An outstanding feature of the aforedescribed apparatus lies in the fact that the thickness or peripheral extent of the pressed dough disc may be varied through a substantial range without necessitating a change in position of the rotary driven cam units 42 or the pivot pins 32a which effect the mounting of the lower end of the lower pressing plate 30 to the box-like structure 1. Such variation in thickness and peripheral extent of the pressed dough disc is accomplished in accordance with this invention by maintaining the spacing between the dough contacting surfaces 20d and 30d of the pressing plates 20 and 30 at a fixed distance while varying the amount of heat inputted into the pressed dough disc while the aforementioned dough contacting surfaces 20d and 30d remain in their pressing position. This pressing position corresponds to a dwell surface portion 42b provided on the camming surface 42a of the motor driven rotary cams 42. The cam dwell portion 42b maintains a substantially constant radius relative to the rotary axis of the rotary cams 42 and hence does not change the spacing of the dough contacting surfaces 20d and 30d of the pressing plates 20 and 30. By varying the speed of rotation of the cam units 42, the amount of heat absorbed by the pressed dough disc may be conveniently varied. Thus, if a thinner dough disc, hence a disc having a larger perimeter, is desired, the rotational speed of the cam units 42 would be decreased. If a thicker dough disc is desired, the rotational speed would be increased, thus reducing the heat input to the pressed dough disc.
Such heat input effects a partial baking of the planar surfaces of the pressed dough disc and prevents the inherent tendency of the dough disc to resiliently retract to its original configuration.
A similar effect may be produced by varying the temperature of the dough contacting surfaces 20d and 30d. The maintenance of a higher temperature on such surfaces will increase the amount of heat input into the pressed dough disc and result in a thinner, and larger perimeteral area of the resulting disc. A lower temperature will result in a thicker dough disc having a smaller perimeteral area. If desired, both adjustments can be made concurrently, but it should be noted that the adjustment of the rotary speed of the cams 42 produces an immediate change in the heat input into the pressed dough disc, while varying the temperature of the dough contacting surfaces 20d and 30d requires a longer time to be effective.
Conventional controls are provided for varying the speed of the rotary cams and the temperature of the dough contacting surfaces of the pressing plates. See speed control 50 and temperature control 60 in FIG. 5.
The dough contacting surfaces 20d and 30d of the cooperating pressing plates 20 and 30 are preferably coated with any one of several known anti-stick coatings, the primary ingredient of which is a tetrafluroethylene compound. A number of such compounds are available in the marketplace and hence further description thereof is unnecessary. Notwithstanding the use of a non-stick compound, the dough contacting surfaces 20d and 30d eventually require cleaning to remove dough particles that have adhered and baked themselves onto the dough contacting surfaces. Such cleaning is conveniently effected by raising the upper pressing plate 20 to a position of at least 90° relative to its pressing position, thus providing access to the dough contacting surface 20d thereof for cleaning purposes and, concurrently opening the interior of the box-like support structure 10 for access to the dough contacting surface 30d of the lower pressing plate 30. If additional access to the lower pressing plate 30 is desired, it may be manually lifted to a vertical position projecting out of the interior of the box-like supporting structure 1 in the manner illustrated in FIG. 4.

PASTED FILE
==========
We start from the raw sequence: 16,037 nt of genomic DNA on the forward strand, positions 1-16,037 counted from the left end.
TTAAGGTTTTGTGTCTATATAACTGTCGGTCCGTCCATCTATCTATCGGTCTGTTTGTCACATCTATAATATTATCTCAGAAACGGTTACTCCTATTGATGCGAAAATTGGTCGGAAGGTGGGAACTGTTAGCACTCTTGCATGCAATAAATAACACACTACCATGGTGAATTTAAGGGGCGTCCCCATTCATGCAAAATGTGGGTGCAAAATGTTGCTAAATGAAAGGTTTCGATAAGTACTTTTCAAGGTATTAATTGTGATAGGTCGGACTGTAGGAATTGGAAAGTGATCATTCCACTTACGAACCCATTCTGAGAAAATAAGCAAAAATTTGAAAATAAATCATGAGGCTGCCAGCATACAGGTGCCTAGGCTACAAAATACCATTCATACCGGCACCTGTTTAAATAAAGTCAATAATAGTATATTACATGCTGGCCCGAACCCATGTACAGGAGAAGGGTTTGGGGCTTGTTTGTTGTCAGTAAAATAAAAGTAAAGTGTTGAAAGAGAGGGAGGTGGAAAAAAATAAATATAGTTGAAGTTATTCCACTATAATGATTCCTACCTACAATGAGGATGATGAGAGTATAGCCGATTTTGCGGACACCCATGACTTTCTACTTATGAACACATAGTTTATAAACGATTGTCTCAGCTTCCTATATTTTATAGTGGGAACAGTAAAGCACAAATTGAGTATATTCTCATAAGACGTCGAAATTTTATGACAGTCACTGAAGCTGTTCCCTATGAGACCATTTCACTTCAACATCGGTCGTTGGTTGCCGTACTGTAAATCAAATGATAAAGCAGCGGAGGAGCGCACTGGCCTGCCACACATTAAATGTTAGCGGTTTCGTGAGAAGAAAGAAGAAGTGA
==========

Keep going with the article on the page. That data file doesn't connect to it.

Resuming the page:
It will therefore be readily apparent to those skilled in the art that the aforedescribed method and apparatus for effecting the pressing of balls or patties of dough into a disc-like configuration provides an unusual degree of control over the thickness and perimeteral extent of the resulting dough disc through the convenient adjustment of either the temperature of the pressing plate or the rotary speed of the motor driven rotary cam unit 40. This flexibility permits the operator to readily adjust for inconsistencies that are normally encountered in successive batches of dough and to produce a substantially uniform pressed product having a thickness and a perimeteral extent substantially equal to discs previously produced, even though the dough mix has undergone a significant variation.
Although the invention has been described in terms of specified embodiments which are set forth in detail, it should be understood that this is by illustration only and that the invention is not necessarily limited thereto, since alternative embodiments and operating techniques will become apparent to those skilled in the art in view of the disclosure. Accordingly, modifications are contemplated which can be made without departing from the spirit of the described invention.
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|U.S. Classification||99/349, 99/423, 99/353, 99/395|
|International Classification||A21B5/03, A47J37/04, A21C11/02|
|Cooperative Classification||A47J37/046, A21B5/03, A21C11/02|
|European Classification||A47J37/04F, A21B5/03, A21C11/02|
|Jun 15, 1988||AS||Assignment|
Owner name: BAKERY EQUIPMENT AND SERVICE CO., INC., 1623-27 N.
Free format text: ASSIGNMENT OF ASSIGNORS INTEREST.;ASSIGNORS:ESCAMILLA, ROBERT M.;ESCAMILLA, ELIAS III;ESCAMILLA, ELIAS JR.;AND OTHERS;REEL/FRAME:004935/0316
Effective date: 19880517
|Aug 10, 1992||FPAY||Fee payment|
Year of fee payment: 4
|Jan 2, 2001||REMI||Maintenance fee reminder mailed|
|Aug 14, 2001||FP||Expired due to failure to pay maintenance fee|
Effective date: 20010613
|Jun 13, 2002||FPAY||Fee payment|
Year of fee payment: 12
|Aug 19, 2002||FPAY||Fee payment|
Year of fee payment: 12
|Aug 19, 2002||SULP||Surcharge for late payment|
|Sep 24, 2002||PRDP||Patent reinstated due to the acceptance of a late maintenance fee|
Effective date: 20020819
|Nov 19, 2002||FPAY||Fee payment|
Year of fee payment: 8